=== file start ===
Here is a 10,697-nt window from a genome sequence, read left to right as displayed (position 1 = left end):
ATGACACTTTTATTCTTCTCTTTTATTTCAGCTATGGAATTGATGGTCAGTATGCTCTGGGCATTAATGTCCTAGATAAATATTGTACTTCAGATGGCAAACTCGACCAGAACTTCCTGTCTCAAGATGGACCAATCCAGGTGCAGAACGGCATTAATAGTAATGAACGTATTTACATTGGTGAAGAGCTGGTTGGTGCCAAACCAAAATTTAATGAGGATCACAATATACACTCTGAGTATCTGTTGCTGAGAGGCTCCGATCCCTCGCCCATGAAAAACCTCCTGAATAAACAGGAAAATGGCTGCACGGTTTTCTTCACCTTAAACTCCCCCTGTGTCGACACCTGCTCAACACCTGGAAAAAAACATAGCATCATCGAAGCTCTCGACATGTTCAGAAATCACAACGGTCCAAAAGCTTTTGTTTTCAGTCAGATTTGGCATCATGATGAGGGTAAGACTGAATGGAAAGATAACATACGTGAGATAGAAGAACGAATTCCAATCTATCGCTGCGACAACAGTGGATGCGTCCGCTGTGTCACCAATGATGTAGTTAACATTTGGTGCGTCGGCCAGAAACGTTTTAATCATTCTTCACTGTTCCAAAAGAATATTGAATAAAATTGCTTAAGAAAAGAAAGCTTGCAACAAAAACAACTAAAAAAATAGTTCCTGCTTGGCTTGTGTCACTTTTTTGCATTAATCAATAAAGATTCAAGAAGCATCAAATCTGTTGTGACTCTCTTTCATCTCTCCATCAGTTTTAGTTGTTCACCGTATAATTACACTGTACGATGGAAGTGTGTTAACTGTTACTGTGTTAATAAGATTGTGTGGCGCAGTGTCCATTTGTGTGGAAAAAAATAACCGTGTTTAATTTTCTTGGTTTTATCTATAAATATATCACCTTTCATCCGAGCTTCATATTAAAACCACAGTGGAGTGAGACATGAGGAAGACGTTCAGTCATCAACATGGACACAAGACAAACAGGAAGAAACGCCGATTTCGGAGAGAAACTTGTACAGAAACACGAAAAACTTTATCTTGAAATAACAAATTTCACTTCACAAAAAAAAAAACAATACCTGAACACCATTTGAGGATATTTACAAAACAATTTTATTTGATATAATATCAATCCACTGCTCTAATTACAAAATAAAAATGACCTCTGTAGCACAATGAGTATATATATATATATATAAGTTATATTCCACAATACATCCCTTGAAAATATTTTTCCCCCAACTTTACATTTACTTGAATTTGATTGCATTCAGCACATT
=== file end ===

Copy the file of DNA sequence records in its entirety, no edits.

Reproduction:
Here is a 10,697-nt window from a genome sequence, read left to right as displayed (position 1 = left end):
ATGACACTTTTATTCTTCTCTTTTATTTCAGCTATGGAATTGATGGTCAGTATGCTCTGGGCATTAATGTCCTAGATAAATATTGTACTTCAGATGGCAAACTCGACCAGAACTTCCTGTCTCAAGATGGACCAATCCAGGTGCAGAACGGCATTAATAGTAATGAACGTATTTACATTGGTGAAGAGCTGGTTGGTGCCAAACCAAAATTTAATGAGGATCACAATATACACTCTGAGTATCTGTTGCTGAGAGGCTCCGATCCCTCGCCCATGAAAAACCTCCTGAATAAACAGGAAAATGGCTGCACGGTTTTCTTCACCTTAAACTCCCCCTGTGTCGACACCTGCTCAACACCTGGAAAAAAACATAGCATCATCGAAGCTCTCGACATGTTCAGAAATCACAACGGTCCAAAAGCTTTTGTTTTCAGTCAGATTTGGCATCATGATGAGGGTAAGACTGAATGGAAAGATAACATACGTGAGATAGAAGAACGAATTCCAATCTATCGCTGCGACAACAGTGGATGCGTCCGCTGTGTCACCAATGATGTAGTTAACATTTGGTGCGTCGGCCAGAAACGTTTTAATCATTCTTCACTGTTCCAAAAGAATATTGAATAAAATTGCTTAAGAAAAGAAAGCTTGCAACAAAAACAACTAAAAAAATAGTTCCTGCTTGGCTTGTGTCACTTTTTTGCATTAATCAATAAAGATTCAAGAAGCATCAAATCTGTTGTGACTCTCTTTCATCTCTCCATCAGTTTTAGTTGTTCACCGTATAATTACACTGTACGATGGAAGTGTGTTAACTGTTACTGTGTTAATAAGATTGTGTGGCGCAGTGTCCATTTGTGTGGAAAAAAATAACCGTGTTTAATTTTCTTGGTTTTATCTATAAATATATCACCTTTCATCCGAGCTTCATATTAAAACCACAGTGGAGTGAGACATGAGGAAGACGTTCAGTCATCAACATGGACACAAGACAAACAGGAAGAAACGCCGATTTCGGAGAGAAACTTGTACAGAAACACGAAAAACTTTATCTTGAAATAACAAATTTCACTTCACAAAAAAAAAAACAATACCTGAACACCATTTGAGGATATTTACAAAACAATTTTATTTGATATAATATCAATCCACTGCTCTAATTACAAAATAAAAATGACCTCTGTAGCACAATGAGTATATATATATATATATAAGTTATATTCCACAATACATCCCTTGAAAATATTTTTCCCCCAACTTTACATTTACTTGAATTTGATTGCATTCAGCACATT